Clear the track, its all-out war
Those are the first lines in the Dropkick Murphys' song Time To Go. The song celebrates the experience of going to a Boston Bruins game, as well as the toughness of old-school hockey. Dropkick loves a good party and I'm willing to bet they love a good hockey fight as well. Well, they must have really enjoyed the past week watching hockey as two games, Montreal at Boston on Wednesday and Pittsburgh at Long Island on Friday really were wars that featured a combined 26 goals and 528 PIM. That sounds like two entertaining games and don't get me wrong, the Bruins-Habs game was, but the Isles-Pens game was just an atrocity that Mario Lemieux called a "sideshow."
Like all Original-6 match-ups, game between the Bruins and Habs are always entertaining to watch. They have met 32 times in the playoffs, more than any other two teams in professional sports, with Montreal winning 18 consecutive series between 1946 and 1987. the game in Wednesday featured plenty of emotion that showed just how much of a rivalry this is. This game featured 14 goals, including seven goals in a 6:19 span in the second period. The excitement didn't stop there; this was a fight-filled affair with Tim Thomas and Carey Price continuing the recent trend of goalie scraps with their "fight" at 12:36 of the second period. Seriously, where is Mike Vernon and Patrick Roy, or Ron Hextall when you need them?
Don't get me wrong, I love a good goalie fight, but they are ultimately pointless. They are almost 200 feet away from each other and don't have anything to do with one another, what could they possibly have to fight over? With the Thomas-Price, umm, tickle fight, I think they just felt left out and wanted to join in the fun. As they skated towards each other and even as they were grabbing on to each other, they really didn't want to fight each other. There was only one punch thrown, by Carey Price, and it didn't even hit its target before both went slipping onto the ice. I think giving the two of them fighting majors was generous.
It really was a big game, going into it Montreal was two points behind Boston for the Northeast Division lead and both teams went at it with all the heart and determination they could muster up. With the exception of the goalies (I don't know what the hell happened to them that game, two of the best this season just decided to take a nap I guess) everyone came to play hockey. It was exciting to watch and close the whole game an teams traded goals more than the Sunny gang trade drunken insults.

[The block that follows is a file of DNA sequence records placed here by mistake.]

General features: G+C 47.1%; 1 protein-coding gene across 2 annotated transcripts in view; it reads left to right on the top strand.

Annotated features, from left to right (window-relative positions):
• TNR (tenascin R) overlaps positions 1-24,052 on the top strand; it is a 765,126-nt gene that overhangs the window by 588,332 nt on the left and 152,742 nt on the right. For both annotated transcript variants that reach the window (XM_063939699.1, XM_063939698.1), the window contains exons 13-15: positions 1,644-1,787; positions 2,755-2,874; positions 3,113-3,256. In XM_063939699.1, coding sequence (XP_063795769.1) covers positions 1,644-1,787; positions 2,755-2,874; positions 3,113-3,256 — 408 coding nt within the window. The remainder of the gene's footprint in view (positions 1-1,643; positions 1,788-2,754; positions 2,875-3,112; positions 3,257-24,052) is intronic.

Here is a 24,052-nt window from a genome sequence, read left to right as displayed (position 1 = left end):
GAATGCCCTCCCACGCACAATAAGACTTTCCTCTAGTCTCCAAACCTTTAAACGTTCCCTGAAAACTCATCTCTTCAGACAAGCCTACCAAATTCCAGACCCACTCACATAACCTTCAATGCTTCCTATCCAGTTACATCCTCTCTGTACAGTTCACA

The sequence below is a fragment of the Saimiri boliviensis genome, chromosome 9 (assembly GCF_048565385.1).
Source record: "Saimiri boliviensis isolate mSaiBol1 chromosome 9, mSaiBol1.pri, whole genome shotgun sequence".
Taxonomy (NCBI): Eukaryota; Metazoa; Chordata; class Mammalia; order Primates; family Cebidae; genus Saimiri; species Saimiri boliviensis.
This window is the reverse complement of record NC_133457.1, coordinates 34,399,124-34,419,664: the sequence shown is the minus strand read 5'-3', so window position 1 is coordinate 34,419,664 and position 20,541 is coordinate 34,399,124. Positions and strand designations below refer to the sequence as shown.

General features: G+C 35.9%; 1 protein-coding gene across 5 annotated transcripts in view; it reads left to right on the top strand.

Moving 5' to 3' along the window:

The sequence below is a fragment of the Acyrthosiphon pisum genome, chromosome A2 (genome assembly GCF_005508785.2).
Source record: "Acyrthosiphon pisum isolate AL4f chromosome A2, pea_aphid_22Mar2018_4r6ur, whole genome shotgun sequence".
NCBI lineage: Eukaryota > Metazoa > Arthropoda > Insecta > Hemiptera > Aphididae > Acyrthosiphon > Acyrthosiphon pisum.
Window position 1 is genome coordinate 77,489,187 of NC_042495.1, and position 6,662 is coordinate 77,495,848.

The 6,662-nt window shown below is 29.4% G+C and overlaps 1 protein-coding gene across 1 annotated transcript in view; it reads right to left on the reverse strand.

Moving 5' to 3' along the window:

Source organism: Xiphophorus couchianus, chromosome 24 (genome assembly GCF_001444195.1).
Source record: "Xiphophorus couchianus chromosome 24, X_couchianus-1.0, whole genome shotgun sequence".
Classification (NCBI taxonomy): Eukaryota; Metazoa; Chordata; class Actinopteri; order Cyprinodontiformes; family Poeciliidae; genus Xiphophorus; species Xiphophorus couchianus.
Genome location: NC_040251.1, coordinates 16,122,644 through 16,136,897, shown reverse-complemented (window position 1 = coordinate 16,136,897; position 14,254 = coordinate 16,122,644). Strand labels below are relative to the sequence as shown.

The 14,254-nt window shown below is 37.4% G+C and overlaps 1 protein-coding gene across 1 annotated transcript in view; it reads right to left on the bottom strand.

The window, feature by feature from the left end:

Hmm...playing hockey. It would have been nice if the Islanders were interested in that at all during their game against the Penguins. All they wanted was revenge. For what? An injury to Rick DiPietro (are they even surprised anymore?) that really was his own stupid fault. Can anybody tell me what he was thinking? He's made of glass, what does he expect to happen when he gets punched in the face?
It was cheap-shots galore during the 9-3 Islanders victory that saw Matt Martin take down Max Talbot from behind, Brooks Orpik hit Michael Gragner from behind into Brent Johnson almost knocking his own goalie out in the process, Trevor Gillies hit Eric Tangradi with an elbow then try to fight the injured player a la Jesse Boulerice, Micheal Haley drop Max Talbot then fly down the ice to take on Brent Johnson (how the refs let that happen I can't figure out), Eric Godard jump off the bench to intercept Haley (for no reason since Johnson was waiting for Haley, its not like he was attacked from behind. Godard also nearly landed a shot on Johnson), Gillies once again trying to get Tangradi to fight after Gillies has been tossed and with Tangradi still injured on the ice, some jackass yelling over Brent Johnson's shoulder at 9:45 of the video (that has nothing to do with anything, he just looks like a moron), Brett Sterling run Kyle Okposo from behind once again right into Johnson, Zenon Konopka punch Talbot when he was already down on the ice.
By the end of the game, not counting goalies, there were nine Islanders and six for the Penguins left who hadn't been ejected. And screw the announcers, the Penguins were just as dirty as the Islanders in this game. They may not have started it, but they were matching the Islanders blind-side punch for blind-side punch. By my count (though I'm sure I missed some) there were five cheap shots for the Islanders, three for the Penguins. The final result of this "game" was three suspensions and $100,000 worth of fines. Somehow, the Penguins escaped any fines, surprising especially after Islanders GM Garth Snow pointed out no one from the Islanders left the bench to fight (they were fined for not controlling their players. Hey Colin Campbell, explain the Godard situation then). I love fighting, I really do, but this game was just bullshit. It wasn't old-time hockey, it was a bunch of muggings. They were already winning by a large margin (which would not have happened if Sidney Crosby and Evgeni Malkin were healthy, so enjoy the win, you're still one of the worst teams in the league and have been for years), I don't know what they were trying to accomplish.
This game only strengthens my belief that players such as Eric Godard, Zenon Konopka, and Trevor Gillies (seriously dude, that mustache makes you look like a pedophile) should not be in the game. They, along with Jody Shelley, Derek Boogaard, Colton Orr and others have no skill whatsoever, they just make a mockery of this great game. At least Steve Downey, Steve Ott, Brandon Prust, Scott Hartnell, hell, even Sean Avery are capable of playing a shift or two of actual hockey when they need to. Something has to be done. Hopefully stiff fines and suspensions will deter teams from employing players of that caliber. But since the discipline system is just as messed up as that Isles-Pens game, I doubt that will happen anytime soon.